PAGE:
Rich Hopkins and Luminarios
(Blue Rose Records, 2014)
Rich Hopkins is in a heroic struggle against mediocrity and complacency. A prolific writer, singer, guitarist, producer and humanitarian, Hopkins is concerned for the well-being of his fellow man and wonders about the events that have shaped us as a nation and a race. Letting him into your life with his music and stories on 'Tombstone', just might help you make sense of it all in some small way.
Hopkins, who has been a part of the American music scene since 1985, is, amazingly, still an undiscovered talent to some. Founding the Tucson, Arizona based Sidewinders (RCA 1989-91) / Sand Rubies (Polygram 1993), Hopkins toured the U.S. and celebrated success with college / indie rock classics “Witchdoctor” and “We Don’t Do That Anymore” (both went to #5 on the CMJ charts). In 1991, Hopkins formed Rich Hopkins and Luminarios as a side project; with his first album 'Personality Crisis' that was released on Germany’s EFA Records. After the Sand Rubies initially broke up in 1993, Rich decided to keep going with his ever changing cast of Luminarios band members and recorded 'Dirt Town' (1993) and 'Dumpster Of Love' (1995) for Enemy Records in Germany and the U.S.A.
Rich Hopkins has consistently cranked out new records (26 in all) and tours yearly in Germany / Europe (25 tours) where, in 1996, he was one of the first artists signed to Germany’s Blue Rose Records.
A new member of the Tucson Musicians Museum (Class of 2013), Hopkins enters music history as the quintessential desert rocker, a constant in the bedrock of alternative music. Showcasing an ability to create unmistakable guitar tones that drive a hallmark sound, as the years pass, Hopkins continues to reinvent and motivate himself for yet another album and tour as evidenced on 'Tombstone', the latest release from Rich Hopkins and Luminarios.
Lisa Novak grew up in Houston, TX, and came from a very musical family. Not only did mother play piano in a band, her grandfather rocked Shiner, Texas back in his day. Her dad's cousin, Red Novak was well known amongst Houston musicians for selling guitars to Elvis as well as the locals. Lisa picked up her first guitar in the eighth grade and wrote music in high school but kept music as a hobby and pursued a career as a hairstylist. In 1995, under a friend's suggestion, she recorded her first music and assembled a band to tour and promote the songs.
As a perennial nominee in the Houston Press, Best of Houston Awards, Novak won the 2004 Best Folk / Acoustic Act with singer-songwriter Melinda Mones, and in 2005 Novak has won the title of Best Female Vocalist. She has also garnered recognition from Musician Magazine in 1995 through the Best Unsigned Band Contest and Billboard Magazine Song Contest awarded a certificate of achievement in 1998 for her song "Make Believe". She has played in Austin, TX at the annual SXSW Music Conference as the Houston Press nominated her band for Best Pop / Rock and Best Folk in 2000. Her song "Perfect Mess" was also nominated for Song of the Year in 2002.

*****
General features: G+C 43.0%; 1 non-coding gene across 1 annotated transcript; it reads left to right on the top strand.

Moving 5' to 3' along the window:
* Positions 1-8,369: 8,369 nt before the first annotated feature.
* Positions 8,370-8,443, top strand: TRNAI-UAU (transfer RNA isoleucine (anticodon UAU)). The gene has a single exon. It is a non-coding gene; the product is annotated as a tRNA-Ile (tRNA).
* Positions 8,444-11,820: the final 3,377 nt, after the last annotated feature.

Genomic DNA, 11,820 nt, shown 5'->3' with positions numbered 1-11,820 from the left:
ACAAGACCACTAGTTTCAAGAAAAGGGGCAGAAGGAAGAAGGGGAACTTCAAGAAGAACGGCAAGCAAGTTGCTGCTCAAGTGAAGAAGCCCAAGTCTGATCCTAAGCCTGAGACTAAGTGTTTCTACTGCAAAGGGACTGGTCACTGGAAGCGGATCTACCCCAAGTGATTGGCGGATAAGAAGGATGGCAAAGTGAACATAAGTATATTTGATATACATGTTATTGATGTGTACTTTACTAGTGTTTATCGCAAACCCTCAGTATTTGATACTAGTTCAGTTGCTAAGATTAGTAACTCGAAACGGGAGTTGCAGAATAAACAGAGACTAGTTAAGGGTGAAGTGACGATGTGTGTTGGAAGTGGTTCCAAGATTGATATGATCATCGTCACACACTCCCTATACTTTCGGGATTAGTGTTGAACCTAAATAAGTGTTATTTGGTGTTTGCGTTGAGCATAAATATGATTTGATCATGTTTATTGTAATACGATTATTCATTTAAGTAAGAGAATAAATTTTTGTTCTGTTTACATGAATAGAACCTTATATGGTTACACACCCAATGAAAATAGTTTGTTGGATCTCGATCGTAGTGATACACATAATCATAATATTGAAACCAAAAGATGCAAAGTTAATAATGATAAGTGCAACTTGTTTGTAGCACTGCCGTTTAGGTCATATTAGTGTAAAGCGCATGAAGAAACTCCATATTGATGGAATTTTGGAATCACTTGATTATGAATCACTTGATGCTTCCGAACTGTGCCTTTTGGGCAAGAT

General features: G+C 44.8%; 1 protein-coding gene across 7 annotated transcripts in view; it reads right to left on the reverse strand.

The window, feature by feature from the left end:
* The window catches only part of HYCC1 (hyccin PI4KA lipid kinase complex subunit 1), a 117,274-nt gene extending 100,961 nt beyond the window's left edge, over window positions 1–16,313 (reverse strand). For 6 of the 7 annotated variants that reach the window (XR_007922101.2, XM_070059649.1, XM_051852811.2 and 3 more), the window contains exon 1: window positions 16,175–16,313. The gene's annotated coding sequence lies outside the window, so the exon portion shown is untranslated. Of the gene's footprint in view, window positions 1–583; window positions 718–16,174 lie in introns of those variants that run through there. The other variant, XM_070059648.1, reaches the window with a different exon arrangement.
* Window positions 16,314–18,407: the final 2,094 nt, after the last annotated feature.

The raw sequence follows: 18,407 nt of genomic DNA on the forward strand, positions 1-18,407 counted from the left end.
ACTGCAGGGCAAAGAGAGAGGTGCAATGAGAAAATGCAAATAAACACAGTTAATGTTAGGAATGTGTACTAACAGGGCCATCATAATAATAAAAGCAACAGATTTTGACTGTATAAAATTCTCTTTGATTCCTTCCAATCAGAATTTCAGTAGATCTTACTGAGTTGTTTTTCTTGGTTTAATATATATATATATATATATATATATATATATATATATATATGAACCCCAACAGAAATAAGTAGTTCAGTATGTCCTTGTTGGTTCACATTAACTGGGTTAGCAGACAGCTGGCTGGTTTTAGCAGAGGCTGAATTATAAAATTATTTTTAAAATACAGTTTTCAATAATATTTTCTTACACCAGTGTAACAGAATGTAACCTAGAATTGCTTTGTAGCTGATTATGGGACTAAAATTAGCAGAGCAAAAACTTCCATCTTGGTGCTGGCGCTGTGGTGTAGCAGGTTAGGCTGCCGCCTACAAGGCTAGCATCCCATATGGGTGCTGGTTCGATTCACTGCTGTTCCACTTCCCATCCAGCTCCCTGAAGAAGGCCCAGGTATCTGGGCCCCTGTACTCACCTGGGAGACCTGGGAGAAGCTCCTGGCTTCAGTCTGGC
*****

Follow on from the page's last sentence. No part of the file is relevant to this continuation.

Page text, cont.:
The other Luminarios are: Jon Sanchez (guitars, keyboards, sitar, mellotron, harmonica, synths) and George Duron (drums). With guests on 'Tombstone': George Reif, Paul Beebe, Alan Anderson, Duane Hollis, Larry Cooper, Damon Barnaby.
Rich Hopkins talks about 'Tombstone':
1. "Don't Worry": The record kicks off with trademark loud Rich Hopkins guitar rock. He is still known as the loudest rootsrocker touring Europe, with Steve Wynn as a good runner-up. Rocking without compromises on three soaring electric guitars: Rich himself, Jon Sanchez and also guest Larry Cooper takes two solos. In the meantime the lyrics reflect on learning on a daily basis from life's personal struggles.
Rich: The song wasn't so much written as it was received in about five minutes as I was waiting around to do some guitar overdubs on another song. Just came to me. The message pretty much sums up about what I am striving for and that is not to strive and worry about 'things' but to enjoy what God has given me.
2. "Everything": Tempo slows down and the mood changes for a catchy midtempo folk rock song, with Jon Sanchez laying down a mesmerizing guitar riff.
Rich: What makes this song is Jon's killer guitar riff... that's the money! Jon is so good at just coming up with the right hook! Lisa and I wanted to write the perfect pop song so here it is! Maybe we will get lucky and become famous... or maybe not?! This song is about the life of a young girl who 'seemingly' has everything but no one ever does. It's only a mirage to judge someone else. Love and heartbreak is what makes us all human!
3. "Tombstone": The powerful title track, a heavy and highly inflammable garage rocker with again three electric guitars. Rich told Zocalo Magazine, that this was a basic one take recording. Damon Barnaby plays the lead guitar. It is a dark and reckless historic story: "Me and my brothers / We don't believe in hindsight", according to the survivor of the legendary OK Corral shootout in Tombstone, Arizona on October 26, 1881.
Rich: Written from Ike Clanton's perspective. Ike was an angry drunk who thought the law (Wyatt Earp and his brothers) had it out for him and his family. But anyone who drinks whiskey for 36 hours straight ain't gonna make wise choices so the fight in the OK Corral didn't go too well for him and his friends. Such is life!
4. "Home Of The Brave": Asking for change, begging versus actual changes - a smart lyrical twist in this socially conscious song. Still played on the fiery guitars, the nice backing vocals by Lisa give all these songs a somewhat lighter touch. Impressive and convincing.